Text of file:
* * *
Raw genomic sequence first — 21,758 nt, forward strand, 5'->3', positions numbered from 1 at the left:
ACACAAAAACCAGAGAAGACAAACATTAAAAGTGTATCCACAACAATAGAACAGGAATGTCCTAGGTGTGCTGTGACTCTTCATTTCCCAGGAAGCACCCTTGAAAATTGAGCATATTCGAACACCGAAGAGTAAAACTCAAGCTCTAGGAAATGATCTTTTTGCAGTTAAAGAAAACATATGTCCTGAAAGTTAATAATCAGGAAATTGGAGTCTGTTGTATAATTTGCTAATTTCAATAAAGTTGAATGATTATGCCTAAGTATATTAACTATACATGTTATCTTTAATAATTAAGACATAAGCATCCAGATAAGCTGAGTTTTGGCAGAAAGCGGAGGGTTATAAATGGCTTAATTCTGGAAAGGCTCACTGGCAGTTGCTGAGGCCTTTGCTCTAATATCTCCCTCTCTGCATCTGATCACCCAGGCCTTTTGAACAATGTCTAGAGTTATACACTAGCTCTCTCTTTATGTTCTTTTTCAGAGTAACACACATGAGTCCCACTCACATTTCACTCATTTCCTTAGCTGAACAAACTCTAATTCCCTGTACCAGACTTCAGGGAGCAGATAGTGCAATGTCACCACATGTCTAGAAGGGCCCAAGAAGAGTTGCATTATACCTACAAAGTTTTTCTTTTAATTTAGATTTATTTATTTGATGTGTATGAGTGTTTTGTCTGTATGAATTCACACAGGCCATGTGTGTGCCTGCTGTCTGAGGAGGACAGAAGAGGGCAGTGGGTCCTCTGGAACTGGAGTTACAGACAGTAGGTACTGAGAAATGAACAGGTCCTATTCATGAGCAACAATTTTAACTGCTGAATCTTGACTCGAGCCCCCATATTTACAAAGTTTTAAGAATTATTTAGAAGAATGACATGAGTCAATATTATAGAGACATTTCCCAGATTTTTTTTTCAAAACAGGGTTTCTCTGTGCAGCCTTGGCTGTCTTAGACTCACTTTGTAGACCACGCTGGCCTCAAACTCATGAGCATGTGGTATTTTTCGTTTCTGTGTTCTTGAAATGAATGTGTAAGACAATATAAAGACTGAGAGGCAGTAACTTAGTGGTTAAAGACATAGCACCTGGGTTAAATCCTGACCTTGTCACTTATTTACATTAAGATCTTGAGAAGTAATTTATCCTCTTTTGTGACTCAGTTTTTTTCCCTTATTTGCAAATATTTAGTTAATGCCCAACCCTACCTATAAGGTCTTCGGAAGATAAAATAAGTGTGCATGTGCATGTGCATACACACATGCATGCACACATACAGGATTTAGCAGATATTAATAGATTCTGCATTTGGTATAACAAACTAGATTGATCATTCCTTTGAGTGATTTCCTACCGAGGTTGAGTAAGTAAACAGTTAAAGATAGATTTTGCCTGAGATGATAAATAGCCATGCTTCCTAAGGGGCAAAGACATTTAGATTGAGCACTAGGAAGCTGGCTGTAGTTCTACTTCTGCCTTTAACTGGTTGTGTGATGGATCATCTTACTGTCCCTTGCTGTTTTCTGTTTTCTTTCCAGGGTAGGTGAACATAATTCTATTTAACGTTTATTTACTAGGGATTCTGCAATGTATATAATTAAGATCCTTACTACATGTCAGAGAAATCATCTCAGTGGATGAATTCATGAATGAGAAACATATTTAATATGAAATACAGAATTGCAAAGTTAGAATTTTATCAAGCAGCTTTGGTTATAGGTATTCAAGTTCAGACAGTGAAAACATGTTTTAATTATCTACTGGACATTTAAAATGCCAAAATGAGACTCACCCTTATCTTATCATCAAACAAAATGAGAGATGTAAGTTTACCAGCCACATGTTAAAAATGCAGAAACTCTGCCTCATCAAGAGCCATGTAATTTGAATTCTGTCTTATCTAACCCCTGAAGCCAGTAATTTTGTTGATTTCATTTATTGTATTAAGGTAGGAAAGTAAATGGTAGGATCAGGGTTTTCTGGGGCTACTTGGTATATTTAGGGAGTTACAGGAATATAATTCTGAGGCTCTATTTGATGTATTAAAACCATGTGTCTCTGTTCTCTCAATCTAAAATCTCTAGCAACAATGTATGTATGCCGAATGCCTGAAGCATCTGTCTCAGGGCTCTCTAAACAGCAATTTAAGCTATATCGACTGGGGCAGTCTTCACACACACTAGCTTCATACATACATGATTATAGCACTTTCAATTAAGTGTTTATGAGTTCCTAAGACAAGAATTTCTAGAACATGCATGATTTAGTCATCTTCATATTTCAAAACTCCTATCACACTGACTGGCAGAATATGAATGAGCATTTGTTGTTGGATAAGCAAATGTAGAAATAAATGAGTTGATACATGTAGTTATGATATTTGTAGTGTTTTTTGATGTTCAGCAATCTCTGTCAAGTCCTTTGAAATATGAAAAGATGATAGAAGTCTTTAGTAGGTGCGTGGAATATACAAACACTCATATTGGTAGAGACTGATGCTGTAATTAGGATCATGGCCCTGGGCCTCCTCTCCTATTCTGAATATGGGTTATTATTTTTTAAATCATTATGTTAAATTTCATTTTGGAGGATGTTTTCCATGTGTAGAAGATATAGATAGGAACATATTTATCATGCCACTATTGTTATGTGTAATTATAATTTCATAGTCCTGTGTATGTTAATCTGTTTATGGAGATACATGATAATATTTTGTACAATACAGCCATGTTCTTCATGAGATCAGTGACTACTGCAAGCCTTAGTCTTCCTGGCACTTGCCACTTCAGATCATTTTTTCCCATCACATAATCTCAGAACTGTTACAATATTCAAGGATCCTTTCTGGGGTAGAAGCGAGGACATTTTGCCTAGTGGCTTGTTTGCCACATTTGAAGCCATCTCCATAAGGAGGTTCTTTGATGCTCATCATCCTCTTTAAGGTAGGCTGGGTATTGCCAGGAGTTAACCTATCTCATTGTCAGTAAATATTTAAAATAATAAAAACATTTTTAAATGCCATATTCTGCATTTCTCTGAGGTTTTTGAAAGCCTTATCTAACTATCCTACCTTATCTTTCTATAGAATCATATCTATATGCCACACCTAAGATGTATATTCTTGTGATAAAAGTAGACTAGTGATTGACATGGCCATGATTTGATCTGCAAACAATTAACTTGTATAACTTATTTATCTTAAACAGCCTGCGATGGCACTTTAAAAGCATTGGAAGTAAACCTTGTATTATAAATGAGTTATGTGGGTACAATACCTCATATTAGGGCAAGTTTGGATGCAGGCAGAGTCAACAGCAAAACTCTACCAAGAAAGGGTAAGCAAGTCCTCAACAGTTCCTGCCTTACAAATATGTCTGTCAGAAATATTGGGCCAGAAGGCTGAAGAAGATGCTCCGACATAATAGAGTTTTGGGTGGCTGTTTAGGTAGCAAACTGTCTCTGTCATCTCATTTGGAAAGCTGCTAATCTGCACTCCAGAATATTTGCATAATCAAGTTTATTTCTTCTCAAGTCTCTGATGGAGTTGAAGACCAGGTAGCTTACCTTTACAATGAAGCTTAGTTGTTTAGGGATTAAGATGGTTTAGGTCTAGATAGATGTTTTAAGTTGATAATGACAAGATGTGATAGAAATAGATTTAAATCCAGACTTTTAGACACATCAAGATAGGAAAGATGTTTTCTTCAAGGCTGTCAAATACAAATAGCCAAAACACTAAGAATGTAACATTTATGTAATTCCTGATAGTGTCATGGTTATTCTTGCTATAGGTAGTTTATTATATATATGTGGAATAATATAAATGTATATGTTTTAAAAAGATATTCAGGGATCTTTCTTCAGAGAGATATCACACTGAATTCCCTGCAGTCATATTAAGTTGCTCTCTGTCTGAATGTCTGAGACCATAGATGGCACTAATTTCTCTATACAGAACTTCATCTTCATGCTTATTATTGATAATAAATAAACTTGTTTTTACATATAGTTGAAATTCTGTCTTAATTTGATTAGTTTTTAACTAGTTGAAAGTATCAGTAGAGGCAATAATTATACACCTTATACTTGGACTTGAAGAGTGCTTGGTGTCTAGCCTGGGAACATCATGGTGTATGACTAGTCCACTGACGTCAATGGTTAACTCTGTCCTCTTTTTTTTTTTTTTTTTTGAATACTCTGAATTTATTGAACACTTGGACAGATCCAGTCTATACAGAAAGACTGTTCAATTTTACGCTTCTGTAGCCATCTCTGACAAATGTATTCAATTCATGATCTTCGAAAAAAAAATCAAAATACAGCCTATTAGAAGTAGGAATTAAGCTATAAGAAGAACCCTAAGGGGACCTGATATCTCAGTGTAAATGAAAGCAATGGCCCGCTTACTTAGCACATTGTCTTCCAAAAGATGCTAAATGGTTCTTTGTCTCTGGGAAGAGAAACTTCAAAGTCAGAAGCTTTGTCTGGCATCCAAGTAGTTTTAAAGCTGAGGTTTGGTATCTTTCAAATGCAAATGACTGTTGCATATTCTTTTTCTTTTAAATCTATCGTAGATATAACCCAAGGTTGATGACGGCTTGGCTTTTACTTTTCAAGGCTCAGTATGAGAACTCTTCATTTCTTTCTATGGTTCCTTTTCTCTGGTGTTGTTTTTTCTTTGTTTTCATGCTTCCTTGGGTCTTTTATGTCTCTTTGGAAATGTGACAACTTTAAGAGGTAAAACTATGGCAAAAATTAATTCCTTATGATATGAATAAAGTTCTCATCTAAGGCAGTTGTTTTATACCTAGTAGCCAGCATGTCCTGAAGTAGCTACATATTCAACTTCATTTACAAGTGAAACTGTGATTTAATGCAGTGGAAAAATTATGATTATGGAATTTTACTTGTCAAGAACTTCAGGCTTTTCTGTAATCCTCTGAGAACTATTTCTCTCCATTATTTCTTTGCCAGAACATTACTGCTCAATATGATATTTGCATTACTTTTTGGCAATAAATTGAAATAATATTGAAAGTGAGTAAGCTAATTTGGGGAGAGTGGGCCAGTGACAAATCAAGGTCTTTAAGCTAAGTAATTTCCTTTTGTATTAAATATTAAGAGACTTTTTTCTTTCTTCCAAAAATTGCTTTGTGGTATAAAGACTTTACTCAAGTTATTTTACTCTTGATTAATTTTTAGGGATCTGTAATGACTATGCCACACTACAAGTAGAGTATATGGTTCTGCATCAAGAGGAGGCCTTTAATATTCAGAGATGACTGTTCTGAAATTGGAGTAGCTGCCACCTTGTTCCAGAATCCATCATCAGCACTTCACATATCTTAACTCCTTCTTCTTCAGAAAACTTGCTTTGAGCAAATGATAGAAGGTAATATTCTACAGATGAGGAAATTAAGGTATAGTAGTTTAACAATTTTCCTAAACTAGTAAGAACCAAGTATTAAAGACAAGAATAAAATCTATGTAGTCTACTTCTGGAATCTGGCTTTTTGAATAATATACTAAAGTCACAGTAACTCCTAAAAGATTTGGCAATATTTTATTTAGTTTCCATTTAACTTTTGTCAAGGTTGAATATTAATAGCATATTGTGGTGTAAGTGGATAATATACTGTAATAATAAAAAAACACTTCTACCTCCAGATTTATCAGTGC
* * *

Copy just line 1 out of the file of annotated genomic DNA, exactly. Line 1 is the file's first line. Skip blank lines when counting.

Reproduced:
Raw genomic sequence first — 21,758 nt, forward strand, 5'->3', positions numbered from 1 at the left: